Physical disabilities: conditions
A physical disability may exist from birth or be acquired later in life. Physical disabilities can often have an impact on your mobility or dexterity. This can include walking, gross motor skills, bladder control or total/partial loss of a part of the body.
Below is a list of common physical disabilities along with links to sources of relevant information on the NHS website:
Amputation. An amputation is the surgical removal of a part of the body. Approximately 5,000 to 6,000 limb amputations are carried out in England every year.
Acquired spinal injury (paraplegia or quadriplegia). When the spinal cord is damaged, the communication between the brain and the rest of the body is disrupted. This leads to a loss of movement and sensation from below the level of injury. Damage to the spinal cord can be caused by trauma (like an accident) or from an infection or disease.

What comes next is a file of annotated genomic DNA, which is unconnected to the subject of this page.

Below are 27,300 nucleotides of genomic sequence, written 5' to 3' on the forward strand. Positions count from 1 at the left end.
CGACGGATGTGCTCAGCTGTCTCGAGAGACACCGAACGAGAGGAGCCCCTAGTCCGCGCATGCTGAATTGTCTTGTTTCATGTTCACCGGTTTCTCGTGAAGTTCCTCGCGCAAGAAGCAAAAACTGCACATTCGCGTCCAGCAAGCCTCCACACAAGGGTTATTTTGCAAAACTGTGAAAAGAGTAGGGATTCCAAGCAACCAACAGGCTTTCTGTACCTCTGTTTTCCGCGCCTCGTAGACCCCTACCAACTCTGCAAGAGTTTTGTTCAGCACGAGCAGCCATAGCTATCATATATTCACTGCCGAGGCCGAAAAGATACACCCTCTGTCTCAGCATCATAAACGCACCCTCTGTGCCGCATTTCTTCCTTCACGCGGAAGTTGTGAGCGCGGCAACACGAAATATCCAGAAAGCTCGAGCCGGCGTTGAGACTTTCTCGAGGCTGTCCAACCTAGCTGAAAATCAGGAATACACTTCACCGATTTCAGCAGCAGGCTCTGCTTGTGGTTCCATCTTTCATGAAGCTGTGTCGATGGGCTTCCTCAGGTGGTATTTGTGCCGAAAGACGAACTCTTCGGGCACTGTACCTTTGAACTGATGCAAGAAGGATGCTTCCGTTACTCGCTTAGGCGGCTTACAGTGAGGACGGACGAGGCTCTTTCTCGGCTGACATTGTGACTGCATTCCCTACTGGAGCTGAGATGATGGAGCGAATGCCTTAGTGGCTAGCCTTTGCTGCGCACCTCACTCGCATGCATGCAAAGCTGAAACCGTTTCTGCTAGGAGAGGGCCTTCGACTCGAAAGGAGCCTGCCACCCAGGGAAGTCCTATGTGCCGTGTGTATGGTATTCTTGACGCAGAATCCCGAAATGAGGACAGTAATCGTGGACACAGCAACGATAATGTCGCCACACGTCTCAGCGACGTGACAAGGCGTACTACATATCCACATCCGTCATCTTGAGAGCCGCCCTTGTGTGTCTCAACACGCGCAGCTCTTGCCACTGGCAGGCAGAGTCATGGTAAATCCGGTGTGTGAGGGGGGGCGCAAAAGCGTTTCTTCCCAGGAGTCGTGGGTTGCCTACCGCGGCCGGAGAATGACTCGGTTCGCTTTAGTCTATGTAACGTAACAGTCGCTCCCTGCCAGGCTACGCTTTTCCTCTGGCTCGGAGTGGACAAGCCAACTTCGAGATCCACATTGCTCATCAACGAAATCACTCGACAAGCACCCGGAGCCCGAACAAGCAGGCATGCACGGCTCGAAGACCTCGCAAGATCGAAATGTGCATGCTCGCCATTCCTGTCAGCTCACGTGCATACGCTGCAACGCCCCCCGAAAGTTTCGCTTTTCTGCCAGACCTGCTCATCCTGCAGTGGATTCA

Arthritis. Arthritis is a musculoskeletal condition that falls into five main groups: inflammatory arthritis, degenerative or mechanical arthritis, soft tissue musculoskeletal pain, back pain and connective tissue disease (CTD).
Back pain. This is a very common condition and is usually easy to treat, although some cases can be persistent and may need ongoing management.
Bowel incontinence. Sometimes known as faecal incontinence, this is when you have problems controlling your bowels. It can be very upsetting and embarrassing, but it's important to get medical advice if you have it, because treatment can help.
Cancer. A condition where cells in a specific part of the body grow and reproduce uncontrollably. The cancerous cells can invade and destroy surrounding healthy tissue, including organs. Cancer sometimes begins in one part of the body before spreading to other areas. This process is known as metastasis. More than one in three people will develop some form of cancer during their lifetime.
Cerebral palsy. A condition that affects muscle control and movement, cerebral palsy is caused by an injury to the brain before, during or after birth. There are three main types of cerebral palsy: spastic cerebral palsy, dyskinetic cerebral palsy and ataxic cerebral palsy.